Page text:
Ever since, every single year again, on the night before Christmas I can see him standing in the corner of my room. I can smell his perfume. On Christmas morning I fluff my pillow, followed by the sound of a metal clunk, the trunnion screw of his telegraph key.
I have a running gag with a ghost, I respect him very much.

Their Hands by John F.D. Taff

TODAY’S BREW: Hazelnut. Not that exciting. I can’t always be exciting!

John’s fantastic, so are his more than 65 short stories in print.  Follow him on Twitter @johnfdtaff to see pics of him in superhero masks.  Visit him at http://johnfdtaff.com.  Seriously, do it.

Their Hands

By John F.D. Taff

It was just their hands.  In the end.

Their hands.

No matter what was said after, on the news, on the internet, by the pundits and bloggers, psychics and psychologists, police.  Always trying to make everything more complicated than it actually was.

It was simple.

He’d seen them at the campground, at the pool.

He’d seen them in their Old Navy bikinis and their Dollar Store flip flops.  With their jeweled cell phones and sparkling purses and tubes of lip gloss.

He’d seen them and then, almost, unseen them, as he’d unseen everyone else.

Almost.

They were trailer park thin, with angular, boyish hips, long boyish legs.  They were country pale with high cheekbones and dark, sunken eyes with too much blue eye shadow.  They were cousins, maybe, sisters; too similar looking to be just friends.  Maybe they were step sisters; perhaps the same father, perhaps the same mother.  Stuff like that happened out here beyond the suburbs.

He’d stretched on his perch at the pool, a spot he’d scoped early that morning.  A clean towel (he always brought a clean towel; his momma had warned him against germs) lay over the lounge chair, soaking up his sweat.

The towel smelled like bleach, acrid in his nostrils.

His sweat smelled like coconut suntan lotion and the sour dread of its anticipation.

Its demands.

When the girls came, he’d already dismissed everyone else.  They were all talking too loud and pointing here and there and laughing.  They throbbed in his head, like a hive of agitated bees.  They made his head hurt, his eyes throb.  He dismissed them all immediately.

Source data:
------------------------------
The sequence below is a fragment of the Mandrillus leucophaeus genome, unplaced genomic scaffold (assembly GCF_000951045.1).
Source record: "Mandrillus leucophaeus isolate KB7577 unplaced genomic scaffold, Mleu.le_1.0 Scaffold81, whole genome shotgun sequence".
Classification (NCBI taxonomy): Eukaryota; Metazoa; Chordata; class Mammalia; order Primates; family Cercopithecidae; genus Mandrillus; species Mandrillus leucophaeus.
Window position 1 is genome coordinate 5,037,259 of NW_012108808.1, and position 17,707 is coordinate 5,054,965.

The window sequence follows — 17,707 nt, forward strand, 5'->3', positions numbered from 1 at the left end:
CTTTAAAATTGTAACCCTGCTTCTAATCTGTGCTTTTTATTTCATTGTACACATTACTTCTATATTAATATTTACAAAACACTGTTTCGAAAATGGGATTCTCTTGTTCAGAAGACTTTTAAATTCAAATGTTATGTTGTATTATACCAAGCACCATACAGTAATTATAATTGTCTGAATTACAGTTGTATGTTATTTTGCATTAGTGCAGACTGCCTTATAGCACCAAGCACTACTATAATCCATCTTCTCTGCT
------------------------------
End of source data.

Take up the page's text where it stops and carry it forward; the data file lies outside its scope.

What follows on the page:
So he sat in the sun, smelling his sweat and the towel, his eyes shaded by his sunglasses.

And waited.

Then the girls came in.  They entered the pool area quietly, glided across the hot concrete in a tight, cool envelope of silence.

Except.

He sat up in his chair, the towel momentarily sticking to his slick, bare shoulders, then peeling away like a layer of discarded skin, drifting back to the lounge.

His breathing quickened, and he fumbled with his sunglasses.  They were the big, dark aviator kind that made him look cool in the little mirror of his little bathroom in the little, ramshackle RV he lived in, rode in from nameless place to nameless place.

They were slippery in his oiled hands, and they dropped to the lounge chair, clattered to the ground.

Their hands. 

Silent as they were, their hands fluttered in the air before them like tethered birds, captured in their orbits.  They soared and dipped, fingers circumscribing arcane shapes and symbols in the air.

He stared, not at them anymore, but at their darting hands, at the air in which they swooped.  They left silver streaks, like the contrails of jets against a blue, blue sky.  These incandescent arcs and spirals floated before them, between them, and faded, faded slowly into silver spangles that shone in the air, shone in his brain like faery dust before disappearing.

For a moment, it subsided within him, the demands, hypnotized into its own silence by their hands and the occult letters they spelled out onto the very slate of the air.

And then it was back, thrumming through him with a power that rippled the taut muscles of his stomach; that vibrated every cell in every blood vessel in his body.

For a moment, he sat there, his body trembling, his mouth agape, staring at them, at the air around them.

And then he was back, noticing them notice him.

Smiles, small and flirtatious, clung to their immobile lips.

Their hands danced subtly before them, sharing thoughts and feelings that he saw in silver flourishes.

Because of their silence, because of their hands, they were beautiful to him, shining, different.

Seen.

Suddenly, his head felt better, the pressure decreased, and he felt washed in cool air, as if enveloped in the shell of the rarer atmosphere they seemed to inhabit.

He smiled back at them, smiled with the full force of his demand, and they hesitated, smiled back.

His smile broadened, then, broadened because, in looking at their hands, their right hands in particular, he saw his answer.